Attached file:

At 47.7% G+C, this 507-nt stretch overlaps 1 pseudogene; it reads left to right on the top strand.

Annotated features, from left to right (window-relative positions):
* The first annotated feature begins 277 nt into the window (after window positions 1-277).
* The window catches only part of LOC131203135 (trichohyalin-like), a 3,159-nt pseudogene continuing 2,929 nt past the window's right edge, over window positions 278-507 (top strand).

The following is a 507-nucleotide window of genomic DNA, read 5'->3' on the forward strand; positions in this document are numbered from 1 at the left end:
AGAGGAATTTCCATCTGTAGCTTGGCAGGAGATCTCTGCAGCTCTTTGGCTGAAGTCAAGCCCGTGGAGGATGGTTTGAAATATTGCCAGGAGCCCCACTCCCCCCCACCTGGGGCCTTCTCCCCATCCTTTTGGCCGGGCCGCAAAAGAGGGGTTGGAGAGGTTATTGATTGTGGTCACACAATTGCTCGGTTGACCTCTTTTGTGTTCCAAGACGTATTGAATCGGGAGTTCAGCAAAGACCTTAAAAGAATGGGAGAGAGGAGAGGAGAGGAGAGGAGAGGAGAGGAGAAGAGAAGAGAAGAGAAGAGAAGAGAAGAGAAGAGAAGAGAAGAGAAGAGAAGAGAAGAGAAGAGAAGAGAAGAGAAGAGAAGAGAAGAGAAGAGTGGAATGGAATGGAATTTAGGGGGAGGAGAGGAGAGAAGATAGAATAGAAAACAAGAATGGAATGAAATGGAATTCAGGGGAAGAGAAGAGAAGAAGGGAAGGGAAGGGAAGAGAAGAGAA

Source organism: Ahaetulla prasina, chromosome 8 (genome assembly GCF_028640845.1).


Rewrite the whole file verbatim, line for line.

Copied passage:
At 47.7% G+C, this 507-nt stretch overlaps 1 pseudogene; it reads left to right on the top strand.

Annotated features, from left to right (window-relative positions):
* The first annotated feature begins 277 nt into the window (after window positions 1-277).
* The window catches only part of LOC131203135 (trichohyalin-like), a 3,159-nt pseudogene continuing 2,929 nt past the window's right edge, over window positions 278-507 (top strand).

The following is a 507-nucleotide window of genomic DNA, read 5'->3' on the forward strand; positions in this document are numbered from 1 at the left end:
AGAGGAATTTCCATCTGTAGCTTGGCAGGAGATCTCTGCAGCTCTTTGGCTGAAGTCAAGCCCGTGGAGGATGGTTTGAAATATTGCCAGGAGCCCCACTCCCCCCCACCTGGGGCCTTCTCCCCATCCTTTTGGCCGGGCCGCAAAAGAGGGGTTGGAGAGGTTATTGATTGTGGTCACACAATTGCTCGGTTGACCTCTTTTGTGTTCCAAGACGTATTGAATCGGGAGTTCAGCAAAGACCTTAAAAGAATGGGAGAGAGGAGAGGAGAGGAGAGGAGAGGAGAGGAGAAGAGAAGAGAAGAGAAGAGAAGAGAAGAGAAGAGAAGAGAAGAGAAGAGAAGAGAAGAGAAGAGAAGAGAAGAGAAGAGAAGAGAAGAGAAGAGTGGAATGGAATGGAATTTAGGGGGAGGAGAGGAGAGAAGATAGAATAGAAAACAAGAATGGAATGAAATGGAATTCAGGGGAAGAGAAGAGAAGAAGGGAAGGGAAGGGAAGAGAAGAGAA

Source organism: Ahaetulla prasina, chromosome 8 (genome assembly GCF_028640845.1).